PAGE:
Its very interesting that we find this passage about Mary and Martha where we do. In verse 25, a lawyer has tested Jesus by asking what he needed to do to inherit eternal life. Jesus asked this man what he read in the Law. The lawyer answered, “You shall love the Lord your God with all your heart and with all your soul and with all your strength and with all your mind, and your neighbor as yourself” (Lk 10:27).

Jesus then told the Parable of the Good Samaritan to illustrate the second commandment—loving neighbor as self. Mary stands as a paramount example of the first commandment. She is putting the love of the Lord her God above everything else. Instead of preparing an elaborate meal for Jesus, Mary is far more interested in feasting on his Word.

Martha as “The Scheduled Saint” is anxious and troubled over many things—She has put too much on her schedule and seeks to do everything perfectly. On the other hand, Mary as “The Scheduled Saint” is “The Studying Saint”—she has scheduled plenty of time for what is of primary importance: Learning from Jesus.

Will we put learning from God as primary importance in our lives? Nothing can be more important than knowing how to live! Psalm 119:97-104. “Do your best to present yourself to God as one approved, a worker who has no need to be ashamed, rightly handling the word of truth” (2 Tim 2:15).

How important is the Word of God in our lives? Is public Bible study a nuisance because we have other things to do, or do we delight in the Word of God? Do all other activities come in first and we’ll study the Bible if we have time for it, or are we, like Mary, putting the Word of God as the priority in our lives?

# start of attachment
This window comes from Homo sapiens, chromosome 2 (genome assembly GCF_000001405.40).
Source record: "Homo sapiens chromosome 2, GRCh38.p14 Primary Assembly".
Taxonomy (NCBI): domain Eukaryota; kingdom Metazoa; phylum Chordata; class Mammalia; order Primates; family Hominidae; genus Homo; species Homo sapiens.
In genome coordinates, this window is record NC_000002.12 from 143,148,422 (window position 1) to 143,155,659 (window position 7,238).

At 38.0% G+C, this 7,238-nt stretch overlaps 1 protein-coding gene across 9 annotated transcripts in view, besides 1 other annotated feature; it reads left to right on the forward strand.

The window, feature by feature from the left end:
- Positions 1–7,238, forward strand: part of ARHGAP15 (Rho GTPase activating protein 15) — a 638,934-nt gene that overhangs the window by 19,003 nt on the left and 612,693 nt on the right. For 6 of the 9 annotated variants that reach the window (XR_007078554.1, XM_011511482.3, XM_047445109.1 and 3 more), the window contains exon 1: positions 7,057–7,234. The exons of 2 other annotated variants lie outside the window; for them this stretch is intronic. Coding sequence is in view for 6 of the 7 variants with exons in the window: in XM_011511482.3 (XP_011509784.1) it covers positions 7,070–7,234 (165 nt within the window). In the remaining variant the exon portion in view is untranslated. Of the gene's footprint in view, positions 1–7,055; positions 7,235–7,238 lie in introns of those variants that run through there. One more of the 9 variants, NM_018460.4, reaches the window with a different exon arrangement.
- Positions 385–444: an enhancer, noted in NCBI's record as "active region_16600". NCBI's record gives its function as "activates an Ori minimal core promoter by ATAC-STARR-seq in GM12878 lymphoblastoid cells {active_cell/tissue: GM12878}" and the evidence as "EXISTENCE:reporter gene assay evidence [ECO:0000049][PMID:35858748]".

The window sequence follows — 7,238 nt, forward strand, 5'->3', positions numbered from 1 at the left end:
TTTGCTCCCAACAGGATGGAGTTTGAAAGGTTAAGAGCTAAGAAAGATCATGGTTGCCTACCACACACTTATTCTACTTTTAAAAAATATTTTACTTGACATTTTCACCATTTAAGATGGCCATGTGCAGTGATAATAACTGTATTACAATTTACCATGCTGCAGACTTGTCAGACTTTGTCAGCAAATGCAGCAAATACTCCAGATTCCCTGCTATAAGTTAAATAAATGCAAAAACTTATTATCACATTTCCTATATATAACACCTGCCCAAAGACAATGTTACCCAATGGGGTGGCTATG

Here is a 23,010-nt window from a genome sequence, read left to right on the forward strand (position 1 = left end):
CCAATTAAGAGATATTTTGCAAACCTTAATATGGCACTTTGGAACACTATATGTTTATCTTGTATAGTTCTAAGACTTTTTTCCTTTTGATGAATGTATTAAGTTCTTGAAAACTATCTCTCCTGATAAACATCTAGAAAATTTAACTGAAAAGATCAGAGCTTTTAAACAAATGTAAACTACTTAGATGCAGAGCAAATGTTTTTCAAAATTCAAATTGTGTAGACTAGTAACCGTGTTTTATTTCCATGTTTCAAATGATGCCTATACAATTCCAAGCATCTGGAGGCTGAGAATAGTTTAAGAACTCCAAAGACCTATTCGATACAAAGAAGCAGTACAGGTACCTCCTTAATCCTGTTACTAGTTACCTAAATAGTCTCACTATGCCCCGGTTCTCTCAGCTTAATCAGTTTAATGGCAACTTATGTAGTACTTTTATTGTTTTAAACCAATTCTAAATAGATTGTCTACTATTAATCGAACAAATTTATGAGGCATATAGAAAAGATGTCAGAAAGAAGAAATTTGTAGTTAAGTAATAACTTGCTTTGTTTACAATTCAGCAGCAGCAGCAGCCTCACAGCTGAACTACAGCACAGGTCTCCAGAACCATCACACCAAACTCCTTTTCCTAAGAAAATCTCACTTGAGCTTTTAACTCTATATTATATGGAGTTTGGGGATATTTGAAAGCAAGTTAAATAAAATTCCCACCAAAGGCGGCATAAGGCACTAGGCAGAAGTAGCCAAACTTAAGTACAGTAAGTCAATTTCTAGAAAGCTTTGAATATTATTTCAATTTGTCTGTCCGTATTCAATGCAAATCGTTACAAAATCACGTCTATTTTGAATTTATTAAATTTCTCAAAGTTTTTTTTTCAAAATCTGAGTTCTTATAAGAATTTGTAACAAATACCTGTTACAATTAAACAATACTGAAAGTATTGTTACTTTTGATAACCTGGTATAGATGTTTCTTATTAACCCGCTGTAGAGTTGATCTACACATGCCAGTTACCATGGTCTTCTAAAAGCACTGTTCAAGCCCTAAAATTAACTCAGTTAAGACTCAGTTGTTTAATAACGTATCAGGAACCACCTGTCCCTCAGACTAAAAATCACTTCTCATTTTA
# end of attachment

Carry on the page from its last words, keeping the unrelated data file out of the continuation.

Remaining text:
Jesus tells Martha that “one thing is necessary.” Martha had many things on her plate. Luke doesn’t tell us what those many things were, but it’s likely that Martha was preparing an elaborate meal, trying to get some finishing touches done on the house, and hoping to sit and hear Jesus when all of that was done. Yet, none of that was really necessary—only the Word of the Lord was necessary.

Far too many times we are like Martha in what “must” get done. We just have to get some housework done, we just have to get the kids some new clothes for school, we just have to get the car washed, we just have to. . . .

Those things are not a problem in and of themselves. Martha could have prepared the most elaborate meal in the history of mankind and shared with the poor. I’m sure she would have received the Lord’s praise! Martha could have had a home where no dust bunny would ever have felt comfortable and that would have been perfectly acceptable. The problem was all in her focus: she focused on things that aren’t going to last! Everything Martha held dear is going to bur up one of these days.

Mary focused on the far more permanent Word of God. Jesus says that Mary’s portion will not be taken from her. Jesus wasn’t going to tell Mary to help Martha with insignificant things.

The portion she had chosen wouldn’t even be taken away from her in eternity. You see, paying attention to the Word of God will pay dividends throughout all eternity: “The sacred writings . . . are able to make you wise for salvation through faith in Christ Jesus” (2 Tim 3:15). If the Word of God can prepare me for eternity, no wonder Mary was listening to Jesus rather than working on the house! Is that Word your focus this very day? Are you prepared for eternity?

This sermon was originally preached by Dr. Justin Imel, Sr., at the Alum Creek church of Christ in Alum Creek, West Virginia.